Podcast Transcriptions

Pursue What Matters

Episode 101: Stress is Not the Problem

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Dr. Melissa Smith 0:00
In order to lead effectively, you must know how stress shows up at work. Because right as a leader, your job is to lead the people with all of their stressors, and anxieties. So you want to know what’s happening for those, you lead to understand when they are stressed, and the impact of stress on their lives on their work. And, of course, the impact of stress on your life and your work. Because stress can and does have a huge impact on your work and your leadership every darn day. And if we don’t understand it, it can take us down and it can take our teams down. So join me and let’s learn why stress is not the problem.

Dr. Melissa Smith 0:42
Hi, I’m Dr. Melissa Smith, welcome to the Pursue What Matters podcast where we focus on what it takes to thrive in love and work. So that might sound a little weird. I just talked about the fact that you need to understand stress, and how it shows up at work and as a leader, because if you’re not careful, stress will take you down. And then I just said stress is not the problem. What’s up with that. So I have done a podcast on reviewing a book called the Upside of Stress. And that would be a really good resource. For this podcast, I’m going to go over some of the same elements. But we are approaching it a little bit differently today. And you know, I talk about stress quite a bit, because our understanding of stress really can shift the impact that stress has on us whether that is a protective factor or a destructive factor for our health and well being. And so the way we respond to stressors, and the beliefs we have about the stressors in our lives, can actually have a huge impact on whether those stressors are beneficial to us or whether they undermine us. And so today, I really want to help you shift the way you approach your work. So that it can be something that strengthens you, and can even become a protective factor rather than an undermining factor for your health and well being.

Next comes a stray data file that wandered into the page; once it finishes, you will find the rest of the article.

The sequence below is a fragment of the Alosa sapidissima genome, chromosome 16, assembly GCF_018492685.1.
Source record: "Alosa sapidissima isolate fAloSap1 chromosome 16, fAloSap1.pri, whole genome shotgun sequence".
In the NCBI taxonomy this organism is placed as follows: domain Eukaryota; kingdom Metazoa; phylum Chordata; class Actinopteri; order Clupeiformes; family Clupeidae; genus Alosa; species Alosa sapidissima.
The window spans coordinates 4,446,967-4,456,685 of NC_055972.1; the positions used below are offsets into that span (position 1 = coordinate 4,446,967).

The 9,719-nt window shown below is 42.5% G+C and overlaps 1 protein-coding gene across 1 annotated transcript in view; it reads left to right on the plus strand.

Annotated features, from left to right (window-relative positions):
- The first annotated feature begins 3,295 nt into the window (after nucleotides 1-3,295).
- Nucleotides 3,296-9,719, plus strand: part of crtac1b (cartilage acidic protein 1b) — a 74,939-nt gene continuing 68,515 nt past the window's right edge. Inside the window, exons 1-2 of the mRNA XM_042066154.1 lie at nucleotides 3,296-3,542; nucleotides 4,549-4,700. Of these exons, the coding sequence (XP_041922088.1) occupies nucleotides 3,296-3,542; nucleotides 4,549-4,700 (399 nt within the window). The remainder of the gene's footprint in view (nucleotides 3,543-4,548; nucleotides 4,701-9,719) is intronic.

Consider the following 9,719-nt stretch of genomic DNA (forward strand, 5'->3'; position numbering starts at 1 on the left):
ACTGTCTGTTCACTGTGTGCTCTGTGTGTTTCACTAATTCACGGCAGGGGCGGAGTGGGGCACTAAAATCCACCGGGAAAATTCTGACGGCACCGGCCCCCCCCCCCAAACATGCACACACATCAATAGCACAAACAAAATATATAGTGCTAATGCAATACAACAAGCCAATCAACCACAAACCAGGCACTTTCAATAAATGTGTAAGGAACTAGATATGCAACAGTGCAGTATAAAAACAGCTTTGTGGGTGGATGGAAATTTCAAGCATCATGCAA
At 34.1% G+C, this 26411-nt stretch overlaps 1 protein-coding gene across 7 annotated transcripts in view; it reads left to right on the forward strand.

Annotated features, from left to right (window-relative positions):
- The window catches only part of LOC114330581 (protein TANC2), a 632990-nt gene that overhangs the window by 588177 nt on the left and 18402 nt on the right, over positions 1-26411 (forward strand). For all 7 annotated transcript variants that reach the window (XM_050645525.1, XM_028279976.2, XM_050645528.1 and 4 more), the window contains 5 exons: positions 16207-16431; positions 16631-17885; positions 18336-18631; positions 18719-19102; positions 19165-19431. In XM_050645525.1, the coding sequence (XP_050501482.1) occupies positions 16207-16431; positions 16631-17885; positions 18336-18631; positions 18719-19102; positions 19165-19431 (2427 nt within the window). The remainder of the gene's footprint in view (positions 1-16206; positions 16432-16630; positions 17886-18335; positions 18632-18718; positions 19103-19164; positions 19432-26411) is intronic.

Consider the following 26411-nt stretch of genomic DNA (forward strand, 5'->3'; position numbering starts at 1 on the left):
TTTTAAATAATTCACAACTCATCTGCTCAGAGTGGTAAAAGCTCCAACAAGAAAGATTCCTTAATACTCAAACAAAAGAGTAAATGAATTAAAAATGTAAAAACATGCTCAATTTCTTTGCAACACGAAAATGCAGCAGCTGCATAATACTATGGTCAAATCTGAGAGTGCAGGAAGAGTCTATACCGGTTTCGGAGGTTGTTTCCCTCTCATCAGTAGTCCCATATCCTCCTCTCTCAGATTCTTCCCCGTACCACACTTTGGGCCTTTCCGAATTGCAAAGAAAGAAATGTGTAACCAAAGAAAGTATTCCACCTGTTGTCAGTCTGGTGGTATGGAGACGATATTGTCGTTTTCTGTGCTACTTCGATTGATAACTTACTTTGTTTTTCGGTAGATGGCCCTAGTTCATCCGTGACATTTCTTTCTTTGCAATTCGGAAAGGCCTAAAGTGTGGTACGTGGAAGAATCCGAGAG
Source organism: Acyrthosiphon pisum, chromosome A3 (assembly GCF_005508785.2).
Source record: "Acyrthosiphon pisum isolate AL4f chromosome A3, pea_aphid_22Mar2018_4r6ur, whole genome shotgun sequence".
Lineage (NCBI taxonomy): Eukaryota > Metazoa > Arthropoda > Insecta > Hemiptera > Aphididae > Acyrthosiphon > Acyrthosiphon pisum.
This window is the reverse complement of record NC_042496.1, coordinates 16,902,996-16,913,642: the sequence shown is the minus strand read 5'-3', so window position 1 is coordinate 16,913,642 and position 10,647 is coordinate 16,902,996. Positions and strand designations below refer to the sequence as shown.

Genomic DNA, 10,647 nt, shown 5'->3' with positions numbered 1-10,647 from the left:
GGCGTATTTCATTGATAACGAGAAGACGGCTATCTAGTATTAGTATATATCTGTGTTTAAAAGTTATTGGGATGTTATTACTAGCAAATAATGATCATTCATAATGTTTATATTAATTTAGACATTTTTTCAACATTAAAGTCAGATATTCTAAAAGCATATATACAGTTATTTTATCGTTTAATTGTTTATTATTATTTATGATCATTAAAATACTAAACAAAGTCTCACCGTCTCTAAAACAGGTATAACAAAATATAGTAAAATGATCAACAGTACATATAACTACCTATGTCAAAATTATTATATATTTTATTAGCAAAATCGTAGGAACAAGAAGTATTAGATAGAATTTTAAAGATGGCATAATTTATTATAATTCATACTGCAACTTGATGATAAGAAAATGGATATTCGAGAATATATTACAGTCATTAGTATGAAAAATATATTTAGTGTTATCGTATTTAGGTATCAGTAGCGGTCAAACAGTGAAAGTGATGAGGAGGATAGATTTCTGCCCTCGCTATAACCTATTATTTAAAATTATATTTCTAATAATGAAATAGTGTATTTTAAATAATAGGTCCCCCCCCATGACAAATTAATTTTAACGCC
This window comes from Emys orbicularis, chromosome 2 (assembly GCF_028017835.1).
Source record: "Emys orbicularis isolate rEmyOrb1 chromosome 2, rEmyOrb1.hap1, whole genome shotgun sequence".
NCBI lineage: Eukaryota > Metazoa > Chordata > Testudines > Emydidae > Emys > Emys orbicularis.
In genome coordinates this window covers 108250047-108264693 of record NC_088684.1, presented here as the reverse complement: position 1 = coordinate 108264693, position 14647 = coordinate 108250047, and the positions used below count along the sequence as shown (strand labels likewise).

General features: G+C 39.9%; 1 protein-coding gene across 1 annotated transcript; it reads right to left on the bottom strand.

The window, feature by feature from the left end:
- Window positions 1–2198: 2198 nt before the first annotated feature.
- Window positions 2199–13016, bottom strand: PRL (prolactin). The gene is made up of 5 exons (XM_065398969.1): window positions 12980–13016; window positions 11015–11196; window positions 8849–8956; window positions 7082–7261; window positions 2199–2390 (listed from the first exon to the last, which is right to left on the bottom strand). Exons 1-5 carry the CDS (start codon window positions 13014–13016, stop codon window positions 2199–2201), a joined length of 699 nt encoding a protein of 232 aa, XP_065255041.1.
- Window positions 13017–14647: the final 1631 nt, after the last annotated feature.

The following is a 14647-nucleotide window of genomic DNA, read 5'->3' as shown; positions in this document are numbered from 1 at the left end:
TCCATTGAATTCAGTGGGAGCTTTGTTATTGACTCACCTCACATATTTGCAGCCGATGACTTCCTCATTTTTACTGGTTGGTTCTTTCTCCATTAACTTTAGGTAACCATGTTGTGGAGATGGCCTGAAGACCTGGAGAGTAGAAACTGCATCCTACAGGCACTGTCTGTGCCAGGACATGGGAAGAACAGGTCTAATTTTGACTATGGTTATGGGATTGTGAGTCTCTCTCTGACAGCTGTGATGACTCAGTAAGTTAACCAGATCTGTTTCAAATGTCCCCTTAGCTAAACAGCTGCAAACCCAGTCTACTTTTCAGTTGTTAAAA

Dr. Melissa Smith 2:20
And of course, every week with the podcast, my goal is to help you Pursue What Matters and to strengthen your confidence to lead. I try to do that with clarity, curiosity, and community. Those are the three areas that we really want to focus on. And today, I really want to help you primarily with curiosity, as you understand the impact of stress how it shows up for you how it shows up. For those who lead, you can be more effective, you can be more resilient. And of course, this relates to community as well. Because in leadership, we want to understand the impact of stress. And I’m going to have a really great podcast focused right in on those details coming up, so you can stay tuned for that.

Dr. Melissa Smith 2:21
But here is the thing. Stress is not the problem. We all think it’s the problem. But here’s what you need to be aware of. Right, you need to be aware of stress and the ways that it shows up for you. Because it can absolutely wreak havoc on your team and your decision making. But like I just mentioned, the upside of stress podcast, can really help you with this paradigm shift. So I will link to that episode in the show notes for this. But the the main thing to understand is that stress isn’t necessarily a bad thing. And so what makes the difference in terms of whether it helps or whether it hurts, and this is where we think about how we relate to stress. When you can find meaning in your work. And in your relationships, even if they are challenging, then you can have stress be a protective factor, or you can benefit from stress. But if you’ve if you’ve lost meaning in your work, you know, chances are good that you’re on the path to burnout and that stress is negatively impacting you. And so stress equals meaning that’s what I really want you to pay attention to. When you see stress in your life. You know, instead of saying this is bad, this is horrible. I need to get out of this. You could actually see it as a sign that you’re living in meaningful life because you have things that you deeply care about. And that are you know, that that you want to work hard for that you want to fight for. And so the goal is not to banish stress, but to actually shift the way you relate to stress.